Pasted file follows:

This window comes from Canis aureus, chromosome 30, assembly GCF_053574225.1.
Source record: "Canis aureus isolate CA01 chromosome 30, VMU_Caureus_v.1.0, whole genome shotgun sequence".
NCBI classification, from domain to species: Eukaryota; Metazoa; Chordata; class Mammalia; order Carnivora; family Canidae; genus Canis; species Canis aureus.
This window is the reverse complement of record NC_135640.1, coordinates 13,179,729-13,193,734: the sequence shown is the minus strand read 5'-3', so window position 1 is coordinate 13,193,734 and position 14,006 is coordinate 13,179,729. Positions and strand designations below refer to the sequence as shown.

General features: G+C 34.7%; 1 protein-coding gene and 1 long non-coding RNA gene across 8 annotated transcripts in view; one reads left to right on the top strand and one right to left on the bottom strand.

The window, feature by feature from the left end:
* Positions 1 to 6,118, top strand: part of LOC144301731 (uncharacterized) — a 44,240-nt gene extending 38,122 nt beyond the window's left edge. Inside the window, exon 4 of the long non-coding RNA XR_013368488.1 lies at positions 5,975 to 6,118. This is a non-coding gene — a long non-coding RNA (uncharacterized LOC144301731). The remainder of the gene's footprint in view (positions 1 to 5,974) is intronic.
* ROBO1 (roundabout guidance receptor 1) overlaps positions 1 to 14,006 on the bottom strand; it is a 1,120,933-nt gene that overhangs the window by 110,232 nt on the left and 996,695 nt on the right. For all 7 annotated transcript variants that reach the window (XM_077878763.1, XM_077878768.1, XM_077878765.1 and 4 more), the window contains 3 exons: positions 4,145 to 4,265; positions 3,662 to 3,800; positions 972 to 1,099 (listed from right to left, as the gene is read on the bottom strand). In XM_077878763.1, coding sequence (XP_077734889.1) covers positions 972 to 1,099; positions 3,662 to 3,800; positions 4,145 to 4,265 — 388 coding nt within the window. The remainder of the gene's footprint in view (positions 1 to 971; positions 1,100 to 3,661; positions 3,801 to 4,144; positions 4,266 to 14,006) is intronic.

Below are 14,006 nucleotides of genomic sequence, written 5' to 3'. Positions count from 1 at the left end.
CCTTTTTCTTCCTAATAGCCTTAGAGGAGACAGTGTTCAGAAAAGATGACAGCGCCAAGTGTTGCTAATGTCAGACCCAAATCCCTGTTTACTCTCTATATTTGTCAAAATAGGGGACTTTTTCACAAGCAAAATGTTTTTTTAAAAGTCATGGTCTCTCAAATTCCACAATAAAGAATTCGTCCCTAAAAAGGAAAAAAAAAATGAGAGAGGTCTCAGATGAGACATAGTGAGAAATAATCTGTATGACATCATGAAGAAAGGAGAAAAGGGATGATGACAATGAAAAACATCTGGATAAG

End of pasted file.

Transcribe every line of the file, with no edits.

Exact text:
This window comes from Canis aureus, chromosome 30, assembly GCF_053574225.1.
Source record: "Canis aureus isolate CA01 chromosome 30, VMU_Caureus_v.1.0, whole genome shotgun sequence".
NCBI classification, from domain to species: Eukaryota; Metazoa; Chordata; class Mammalia; order Carnivora; family Canidae; genus Canis; species Canis aureus.
This window is the reverse complement of record NC_135640.1, coordinates 13,179,729-13,193,734: the sequence shown is the minus strand read 5'-3', so window position 1 is coordinate 13,193,734 and position 14,006 is coordinate 13,179,729. Positions and strand designations below refer to the sequence as shown.

General features: G+C 34.7%; 1 protein-coding gene and 1 long non-coding RNA gene across 8 annotated transcripts in view; one reads left to right on the top strand and one right to left on the bottom strand.

The window, feature by feature from the left end:
* Positions 1 to 6,118, top strand: part of LOC144301731 (uncharacterized) — a 44,240-nt gene extending 38,122 nt beyond the window's left edge. Inside the window, exon 4 of the long non-coding RNA XR_013368488.1 lies at positions 5,975 to 6,118. This is a non-coding gene — a long non-coding RNA (uncharacterized LOC144301731). The remainder of the gene's footprint in view (positions 1 to 5,974) is intronic.
* ROBO1 (roundabout guidance receptor 1) overlaps positions 1 to 14,006 on the bottom strand; it is a 1,120,933-nt gene that overhangs the window by 110,232 nt on the left and 996,695 nt on the right. For all 7 annotated transcript variants that reach the window (XM_077878763.1, XM_077878768.1, XM_077878765.1 and 4 more), the window contains 3 exons: positions 4,145 to 4,265; positions 3,662 to 3,800; positions 972 to 1,099 (listed from right to left, as the gene is read on the bottom strand). In XM_077878763.1, coding sequence (XP_077734889.1) covers positions 972 to 1,099; positions 3,662 to 3,800; positions 4,145 to 4,265 — 388 coding nt within the window. The remainder of the gene's footprint in view (positions 1 to 971; positions 1,100 to 3,661; positions 3,801 to 4,144; positions 4,266 to 14,006) is intronic.

Below are 14,006 nucleotides of genomic sequence, written 5' to 3'. Positions count from 1 at the left end.
CCTTTTTCTTCCTAATAGCCTTAGAGGAGACAGTGTTCAGAAAAGATGACAGCGCCAAGTGTTGCTAATGTCAGACCCAAATCCCTGTTTACTCTCTATATTTGTCAAAATAGGGGACTTTTTCACAAGCAAAATGTTTTTTTAAAAGTCATGGTCTCTCAAATTCCACAATAAAGAATTCGTCCCTAAAAAGGAAAAAAAAAATGAGAGAGGTCTCAGATGAGACATAGTGAGAAATAATCTGTATGACATCATGAAGAAAGGAGAAAAGGGATGATGACAATGAAAAACATCTGGATAAG